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Derivatives Market: Is More Regulation Needed?

November 28, 2010 Leave a comment

“ … [They are devised by] madmen; [they are equivalent to] hell… easy to enter and almost impossible to exit… [they are nothing short of] financial weapons of mass destruction” (Anon, 2003a). These are the views of investment mogul, Warren Buffett, when it comes to derivatives. At that, one must stop and question: if derivatives are that bad, why do investors deal with them in the first place? Surely they must have some benefits! In that case, what if they were to be [more] regulated: would that negate their inherit risk factor? Prior to exploring the implications of further regulating derivatives, it would serve best to briefly talk a bit about derivative basics.

The Basics

The investment world is split into two camps; that of the traditional investment instruments [stocks, bonds, cash and properties] and the alternative investments instruments [everything else: stamps, commodities, etc]. Derivatives, which falls under the alternative investments scheme, “is a contract between two parties where the value of the contract is linked to the price of another financial instrument or a specified event or condition” (Min and Garofalo, 2010). There are many types of derivative contracts [ the more common ones are: swaps, futures, options, etc], each baring a unique set of terms and conditions. But essentially, all derivatives fall into one of two groups:

> Over The Counter (OTC) derivatives: these contracts are not traded in any exchange. They are privately executed contracts, where usually one of the involved parties is a bank or a hedge fund. Such derivatives are highly flexible, but “suffer  from  greater  counterparty  and operational risks, as well as less transparency”(Acharya et al., 2008)

> Exchange Traded Derivatives (ETD): “The most centralized form” (Acharya et al., 2008) for trading derivatives; as they are traded through specialized exchanges.  The derivative contracts are standardized. Such exchanges bring along with it higher transparency; yet more inflexibility is introduced.

Let’s Dig Deeper

So what are the advantages of investing in derivatives? I shall hold the answer to this question, as the advantages [and disadvantages] will be inferred from the subsequent Pros/Cons sections. What I want to touch upon is the raging debate on whether derivatives should be subjected to more regulations. On one side of the argument, since derivatives essentially have no value of their own, the call for more regulation is a result of genuine concern. As our free-world economy is profit centric, greed may derail our economies at any given time. The hardly regulated derivatives market is one of such greed channels; as we were reminded so, by the most recent pinch from the 2008 mortgage crisis.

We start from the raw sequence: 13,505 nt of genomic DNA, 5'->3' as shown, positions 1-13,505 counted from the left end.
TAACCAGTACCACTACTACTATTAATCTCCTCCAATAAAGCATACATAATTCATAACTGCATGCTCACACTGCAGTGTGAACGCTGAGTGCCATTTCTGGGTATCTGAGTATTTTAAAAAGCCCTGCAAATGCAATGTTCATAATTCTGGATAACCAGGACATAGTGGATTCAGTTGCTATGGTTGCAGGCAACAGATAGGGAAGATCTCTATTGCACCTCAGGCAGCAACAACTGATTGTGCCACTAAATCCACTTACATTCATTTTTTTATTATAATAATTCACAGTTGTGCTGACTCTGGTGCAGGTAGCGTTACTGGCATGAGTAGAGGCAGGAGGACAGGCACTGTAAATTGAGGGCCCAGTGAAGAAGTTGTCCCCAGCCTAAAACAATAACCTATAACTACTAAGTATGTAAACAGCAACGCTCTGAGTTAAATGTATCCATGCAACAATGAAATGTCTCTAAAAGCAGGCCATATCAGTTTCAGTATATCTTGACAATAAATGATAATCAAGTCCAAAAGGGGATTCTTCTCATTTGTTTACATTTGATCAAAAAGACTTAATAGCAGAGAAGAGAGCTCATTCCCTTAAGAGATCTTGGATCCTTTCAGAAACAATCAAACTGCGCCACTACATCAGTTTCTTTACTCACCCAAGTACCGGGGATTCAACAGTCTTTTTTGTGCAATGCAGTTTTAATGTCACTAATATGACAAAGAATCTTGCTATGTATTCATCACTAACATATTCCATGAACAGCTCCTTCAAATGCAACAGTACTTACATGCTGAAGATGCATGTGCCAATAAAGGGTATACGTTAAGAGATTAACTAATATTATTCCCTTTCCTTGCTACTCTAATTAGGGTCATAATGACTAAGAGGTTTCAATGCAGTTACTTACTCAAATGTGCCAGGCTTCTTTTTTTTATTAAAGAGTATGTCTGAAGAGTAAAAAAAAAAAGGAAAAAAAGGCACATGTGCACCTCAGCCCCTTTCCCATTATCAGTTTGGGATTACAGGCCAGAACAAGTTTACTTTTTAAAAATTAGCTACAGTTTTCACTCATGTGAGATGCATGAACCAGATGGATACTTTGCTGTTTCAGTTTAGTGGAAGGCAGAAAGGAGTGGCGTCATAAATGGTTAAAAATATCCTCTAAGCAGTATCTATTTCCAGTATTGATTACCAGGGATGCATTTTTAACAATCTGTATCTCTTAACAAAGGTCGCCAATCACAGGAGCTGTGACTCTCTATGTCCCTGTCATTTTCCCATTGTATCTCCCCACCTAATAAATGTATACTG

The outcry on the other side of the argument, is that regulation will dampen profits. Essentially, the push for more regulation is just a way to channel the profits to other players.

This regulation debate, is really a modern twist on old philosophical debates regarding freewill and self-mastery discussed by the likes of Plato, David Hume and Thomas Aquinas: are there any benefits to control and regulations? And if so, how much much is deemed beneficial?

Pros: More Regulations of Derivatives

There are a lot of positive attributes when it comes to more regulations of the derivatives markets, which include:

> Better Risk Management: Derivatives are used as hedging tools; thus “companies and banks [may hedge] against unexpected developments, for example sudden falls or rises in the value of currencies or commodities” (Anon, 2003b). With more regulation, more information will be available; facilitating better hedging and risk mitigation.

> Protecting the Economy From Collapsing: this also hinges on the more information argument; which effectively brings with it more efficient markets. The higher levels of transparency, allow for easier identification of “systematic risk” (Min and Garofalo, 2010) build ups. This aids in steering away from economy crises.

> Reduction of Fraud: with regulation, comes higher levels of order and control

> Better tracking of the derivatives market: “investors be able to see the full array of trading in real time” (Gross, 2010)

> Higher levels of clarity regarding the complexities of the derivatives market

> Breaking the control of Wall Street firms over derivatives: they “want things to work the way they did in the last century, when you had to pick up a phone and call somebody to get a price and execute a trade” (Gross, 2010). Regulations facilities for buyers and sellers of such instruments to trade in more regulated exchanges.

Cons: More Regulations of Derivatives

Likewise, a lot of negative attributes surround more regulations of the derivatives markets. Those include:

> Reduction of Risk: A lot of investors are drawn to derivatives because of their higher levels of risk; to them, this means higher profit potential. More regulations mean striking at the very foundations of the derivatives concept; “disguised bets” (Min and Garofalo, 2010). In such case, what’s the benefit of playing poker, when everyone can see your hand?

> Removal of the element of speculation: more regulation might mean the shrinking of the derivatives market. Robert Pickel, chief executive of the International Swaps and Derivatives Association, welcomes more regulations, yet he urges policymakers to make sure that such “reforms help preserve the widespread availability of swaps and other important risk-management tools” (Cho and Goldfarb, 2009).

> Lower profits: “The more transparent a marketplace, the more liquid it is, the more competitive” (Min and Garofalo, 2010). Though this may be good for the economy, but higher levels of competition, will ultimately result in lower profits to the dealers of derivatives.

Concluding Remarks